Not to make any generalizations, but September 24, 1991 was a really great day for music. On this one day 25 years ago, the world was introduced to three groundbreaking albums from three very different groups. One was the enlightened lyrics and smooth grooves of A Tribe Called Quest’s The Low End Theory, one changed the entire landscape of rock and roll with an album cover of a naked infant, and then there’s the red-headed step child of this trio: A funk-punk superman punch of pseudo-sex rap and inner soul searching with guitar solos and hammering percussion. Some kids were buggin’ out, some smelt like teen spirit, and some just wanted to give it away. What a time to be alive.
1991 was gut check time for the Red Hot Chili Peppers. 1989’s Mother Milk was the band’s second burst of life with new guitarist John Frusciante (replacing the late Hillel Slovak), a thicker sound, and their second album to crack the Billboard 200 album charts. The Chilis had one toe in the spotlight, so how do they get their sock-covered genitalia all the way in? Bring in music producer guru Rick Rubin to give the band a bigger canvas to expand their talent. The result was one of the biggest albums of the 1990s and the alternative rock genre, along with furthering establishing the Chili Peppers as one of alt rock’s premiere acts and expanding what alt rock would allow into their once secret club of bands. That’s a lot to come from an album as ridiculously titled as Blood Sugar Sex Magik.
And in many ways, Blood Sugar is a ridiculous album. “Funky Monks,” “If You Have to Ask,” “Mellowship Slinky in B Minor,” “Apache Rose Peacock,” and “They’re Red Hot” are head-scratching tracks where singer Anthiny Kiedis scats borderline jibberish over groovy basslines and scratching funk guitar riffs. It’s like if Parliament and The Beach Boys tripped out on LSD and tried to get laid. Then there’s the fist-pumpers like “Give It Away,” “Naked in the Rain,” “Suck My Kiss,” and album opener “The Power of Equality.” That track alone, with its faded opening 13 seconds leading to Kiedis’ “SWING!” kicks off the near-74 minute record with a swift kick in the balls. For such chaos and energy in the songs, it’s amazing that the band sounded as tight as they did. Flea and Chad Smith’s bass and drum backbeat is one the best in rock in the last three decades, matching each other’s speed, aggression and accuracy. Frusciante truly emerged as the band’s x factor, managing to experiment with his guitar playing on “The Righteous & The Wicked,” the title track and “Sir Psycho Sexy” while still merging with the band’s unique style.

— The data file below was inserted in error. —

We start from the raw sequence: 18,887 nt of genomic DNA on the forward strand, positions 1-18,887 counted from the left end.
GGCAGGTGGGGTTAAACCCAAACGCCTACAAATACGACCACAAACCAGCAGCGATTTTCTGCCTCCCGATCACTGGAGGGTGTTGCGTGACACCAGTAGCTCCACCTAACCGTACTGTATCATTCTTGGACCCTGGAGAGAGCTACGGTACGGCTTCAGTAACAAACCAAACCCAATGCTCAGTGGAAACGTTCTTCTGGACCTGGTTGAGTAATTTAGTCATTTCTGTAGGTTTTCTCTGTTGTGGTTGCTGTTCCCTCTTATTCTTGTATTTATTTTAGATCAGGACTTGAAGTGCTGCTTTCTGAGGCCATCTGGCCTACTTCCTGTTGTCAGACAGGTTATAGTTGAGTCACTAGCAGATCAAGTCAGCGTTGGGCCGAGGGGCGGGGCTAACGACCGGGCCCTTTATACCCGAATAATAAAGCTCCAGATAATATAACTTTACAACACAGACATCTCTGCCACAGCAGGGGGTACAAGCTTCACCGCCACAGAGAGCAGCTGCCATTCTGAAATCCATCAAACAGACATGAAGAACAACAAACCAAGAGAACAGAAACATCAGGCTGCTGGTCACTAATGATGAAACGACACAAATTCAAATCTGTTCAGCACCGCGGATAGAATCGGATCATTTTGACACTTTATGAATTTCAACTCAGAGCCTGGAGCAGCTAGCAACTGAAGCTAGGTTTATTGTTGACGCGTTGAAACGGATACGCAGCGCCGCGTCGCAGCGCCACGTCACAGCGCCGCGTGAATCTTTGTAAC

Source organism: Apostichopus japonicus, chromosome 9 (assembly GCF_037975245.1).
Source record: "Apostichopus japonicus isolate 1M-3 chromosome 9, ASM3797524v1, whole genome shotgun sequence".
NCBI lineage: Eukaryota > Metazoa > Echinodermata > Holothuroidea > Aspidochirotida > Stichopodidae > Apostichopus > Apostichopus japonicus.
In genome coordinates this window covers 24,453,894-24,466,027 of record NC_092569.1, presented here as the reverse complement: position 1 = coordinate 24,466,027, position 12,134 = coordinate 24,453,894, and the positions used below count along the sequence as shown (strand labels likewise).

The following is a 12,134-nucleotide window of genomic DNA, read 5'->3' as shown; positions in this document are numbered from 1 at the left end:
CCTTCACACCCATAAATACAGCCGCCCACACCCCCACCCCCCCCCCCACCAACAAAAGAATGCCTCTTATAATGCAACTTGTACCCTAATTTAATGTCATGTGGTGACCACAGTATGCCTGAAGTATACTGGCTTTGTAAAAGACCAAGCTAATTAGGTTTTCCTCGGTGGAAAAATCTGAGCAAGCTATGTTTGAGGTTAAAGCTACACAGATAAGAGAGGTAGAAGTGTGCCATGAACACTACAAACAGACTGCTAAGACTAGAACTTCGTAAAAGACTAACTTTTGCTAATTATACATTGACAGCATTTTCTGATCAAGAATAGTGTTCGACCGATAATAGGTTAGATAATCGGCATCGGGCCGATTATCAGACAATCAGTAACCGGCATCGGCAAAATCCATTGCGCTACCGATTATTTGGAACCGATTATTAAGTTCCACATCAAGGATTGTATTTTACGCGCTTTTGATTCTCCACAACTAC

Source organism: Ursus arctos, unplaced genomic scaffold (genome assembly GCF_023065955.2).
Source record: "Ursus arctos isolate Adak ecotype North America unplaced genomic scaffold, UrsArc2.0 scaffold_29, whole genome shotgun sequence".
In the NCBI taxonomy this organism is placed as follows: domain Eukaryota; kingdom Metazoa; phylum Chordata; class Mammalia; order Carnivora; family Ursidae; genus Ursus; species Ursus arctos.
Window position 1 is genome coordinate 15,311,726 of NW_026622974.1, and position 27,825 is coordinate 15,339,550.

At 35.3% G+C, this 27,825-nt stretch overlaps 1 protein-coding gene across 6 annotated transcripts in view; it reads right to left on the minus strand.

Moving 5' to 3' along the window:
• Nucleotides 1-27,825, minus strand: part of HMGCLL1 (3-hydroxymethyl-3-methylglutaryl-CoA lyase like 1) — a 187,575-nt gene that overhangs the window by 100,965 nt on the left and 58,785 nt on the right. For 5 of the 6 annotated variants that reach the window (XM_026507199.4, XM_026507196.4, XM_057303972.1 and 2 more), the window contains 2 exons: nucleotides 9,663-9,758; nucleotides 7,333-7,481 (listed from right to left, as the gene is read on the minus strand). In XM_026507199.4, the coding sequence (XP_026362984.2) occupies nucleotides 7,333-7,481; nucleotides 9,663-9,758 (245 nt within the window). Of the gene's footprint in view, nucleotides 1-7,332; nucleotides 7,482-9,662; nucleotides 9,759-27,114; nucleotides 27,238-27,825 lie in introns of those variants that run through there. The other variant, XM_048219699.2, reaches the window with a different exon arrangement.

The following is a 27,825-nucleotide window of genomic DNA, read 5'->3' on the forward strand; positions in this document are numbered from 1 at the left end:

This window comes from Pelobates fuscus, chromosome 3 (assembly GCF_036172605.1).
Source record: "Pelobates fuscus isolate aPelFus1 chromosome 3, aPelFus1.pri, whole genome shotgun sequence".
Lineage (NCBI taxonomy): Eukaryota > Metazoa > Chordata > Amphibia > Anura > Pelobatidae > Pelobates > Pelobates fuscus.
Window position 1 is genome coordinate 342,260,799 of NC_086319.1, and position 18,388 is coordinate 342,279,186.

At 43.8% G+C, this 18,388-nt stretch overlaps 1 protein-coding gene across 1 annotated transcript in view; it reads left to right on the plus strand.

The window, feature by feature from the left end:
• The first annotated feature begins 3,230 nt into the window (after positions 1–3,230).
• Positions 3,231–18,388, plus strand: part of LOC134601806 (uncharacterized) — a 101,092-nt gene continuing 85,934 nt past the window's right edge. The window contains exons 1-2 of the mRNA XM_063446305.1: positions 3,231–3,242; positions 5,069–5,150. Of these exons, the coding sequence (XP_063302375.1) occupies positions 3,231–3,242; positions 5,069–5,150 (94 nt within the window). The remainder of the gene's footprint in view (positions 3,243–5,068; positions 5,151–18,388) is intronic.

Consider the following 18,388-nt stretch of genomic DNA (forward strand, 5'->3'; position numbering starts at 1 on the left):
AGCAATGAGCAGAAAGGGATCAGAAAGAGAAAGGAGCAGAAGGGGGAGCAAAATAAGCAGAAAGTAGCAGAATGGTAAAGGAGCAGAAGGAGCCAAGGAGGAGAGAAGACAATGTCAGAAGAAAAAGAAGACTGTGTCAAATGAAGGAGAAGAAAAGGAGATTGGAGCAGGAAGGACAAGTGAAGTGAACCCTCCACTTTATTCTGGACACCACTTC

Lyrically, Blood Sugar Sex Magik is all over the place. But the forceful music allowed a more heightened focus on the lyrics. The Chili Peppers have made forceful fight/protest music before, but something felt more urgent in “I’ve got a soul that can not sleep/At night when something just ain’t right” in “The Power of Equality,” or the graphic nature of “The Righteous & The Wicked” (“Holy mother earth/Crying into space/Tears on her pretty face/For she has been raped/Killing your future blood/Fill her with disease/Global abortion please/That is what she needs.”). They still know how to have fun and be gross with lines like “Little Bo Peep, cumin’ from my stun gun,” “Blood sugar sucker fish in my dish/How many pieces do you wish,” or “Mary-go-round I ride you for my love.” But it’s the tender moments that make listeners do a double take. There’s “Breaking the Girl,” where Kiedis admits to being a doofus when it comes to love but he’s trying hard to learn for this one woman. The stripped-down music allows the lyrics to be the focus, the same goes for “Under the Bridge.” The both were prime examples of ways alt rock bands could mature and mature and perhaps *gasp* become songwriters.
Blood Sugar Sex Magik may have been partially responsible for ska/rap/punk merger bands to invade the late 90s and the Chilis would spend all of their career trying to prove themselves worthy of their success. But it can’t be ignored how powerful the album is. Sure, rock got serious and loud during Nirvana’s meteoric rise to the top, but it also got weirder with the Chili Peppers breaking through. “Alternative” didn’t have to mean one thing anymore.